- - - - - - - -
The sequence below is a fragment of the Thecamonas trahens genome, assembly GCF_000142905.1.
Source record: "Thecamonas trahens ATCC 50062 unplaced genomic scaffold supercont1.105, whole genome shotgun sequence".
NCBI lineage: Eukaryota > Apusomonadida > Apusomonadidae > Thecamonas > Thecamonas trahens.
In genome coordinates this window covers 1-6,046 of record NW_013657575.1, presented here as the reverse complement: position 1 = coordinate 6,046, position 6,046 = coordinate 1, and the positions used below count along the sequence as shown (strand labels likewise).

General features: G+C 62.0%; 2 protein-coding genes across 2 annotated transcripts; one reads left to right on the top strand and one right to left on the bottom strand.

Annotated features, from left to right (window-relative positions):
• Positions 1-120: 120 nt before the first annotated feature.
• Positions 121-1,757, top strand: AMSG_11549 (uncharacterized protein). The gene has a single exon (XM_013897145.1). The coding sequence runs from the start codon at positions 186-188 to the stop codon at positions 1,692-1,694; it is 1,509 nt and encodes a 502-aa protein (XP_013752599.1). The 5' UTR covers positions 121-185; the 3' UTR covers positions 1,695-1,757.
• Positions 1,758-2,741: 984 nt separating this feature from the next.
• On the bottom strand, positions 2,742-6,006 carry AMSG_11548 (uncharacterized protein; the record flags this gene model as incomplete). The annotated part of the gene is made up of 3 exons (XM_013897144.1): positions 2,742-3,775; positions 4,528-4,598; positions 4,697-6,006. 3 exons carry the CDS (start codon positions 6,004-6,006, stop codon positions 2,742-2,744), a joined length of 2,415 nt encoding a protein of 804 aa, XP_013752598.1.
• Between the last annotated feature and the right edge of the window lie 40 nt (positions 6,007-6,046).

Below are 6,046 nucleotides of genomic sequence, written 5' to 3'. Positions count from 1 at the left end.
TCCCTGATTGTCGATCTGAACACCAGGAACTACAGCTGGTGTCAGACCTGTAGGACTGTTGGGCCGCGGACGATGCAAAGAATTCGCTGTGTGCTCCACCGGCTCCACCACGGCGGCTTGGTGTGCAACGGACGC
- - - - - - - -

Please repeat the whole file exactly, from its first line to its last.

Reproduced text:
The sequence below is a fragment of the Thecamonas trahens genome, assembly GCF_000142905.1.
Source record: "Thecamonas trahens ATCC 50062 unplaced genomic scaffold supercont1.105, whole genome shotgun sequence".
NCBI lineage: Eukaryota > Apusomonadida > Apusomonadidae > Thecamonas > Thecamonas trahens.
In genome coordinates this window covers 1-6,046 of record NW_013657575.1, presented here as the reverse complement: position 1 = coordinate 6,046, position 6,046 = coordinate 1, and the positions used below count along the sequence as shown (strand labels likewise).

General features: G+C 62.0%; 2 protein-coding genes across 2 annotated transcripts; one reads left to right on the top strand and one right to left on the bottom strand.

Annotated features, from left to right (window-relative positions):
• Positions 1-120: 120 nt before the first annotated feature.
• Positions 121-1,757, top strand: AMSG_11549 (uncharacterized protein). The gene has a single exon (XM_013897145.1). The coding sequence runs from the start codon at positions 186-188 to the stop codon at positions 1,692-1,694; it is 1,509 nt and encodes a 502-aa protein (XP_013752599.1). The 5' UTR covers positions 121-185; the 3' UTR covers positions 1,695-1,757.
• Positions 1,758-2,741: 984 nt separating this feature from the next.
• On the bottom strand, positions 2,742-6,006 carry AMSG_11548 (uncharacterized protein; the record flags this gene model as incomplete). The annotated part of the gene is made up of 3 exons (XM_013897144.1): positions 2,742-3,775; positions 4,528-4,598; positions 4,697-6,006. 3 exons carry the CDS (start codon positions 6,004-6,006, stop codon positions 2,742-2,744), a joined length of 2,415 nt encoding a protein of 804 aa, XP_013752598.1.
• Between the last annotated feature and the right edge of the window lie 40 nt (positions 6,007-6,046).

Below are 6,046 nucleotides of genomic sequence, written 5' to 3'. Positions count from 1 at the left end.
TCCCTGATTGTCGATCTGAACACCAGGAACTACAGCTGGTGTCAGACCTGTAGGACTGTTGGGCCGCGGACGATGCAAAGAATTCGCTGTGTGCTCCACCGGCTCCACCACGGCGGCTTGGTGTGCAACGGACGC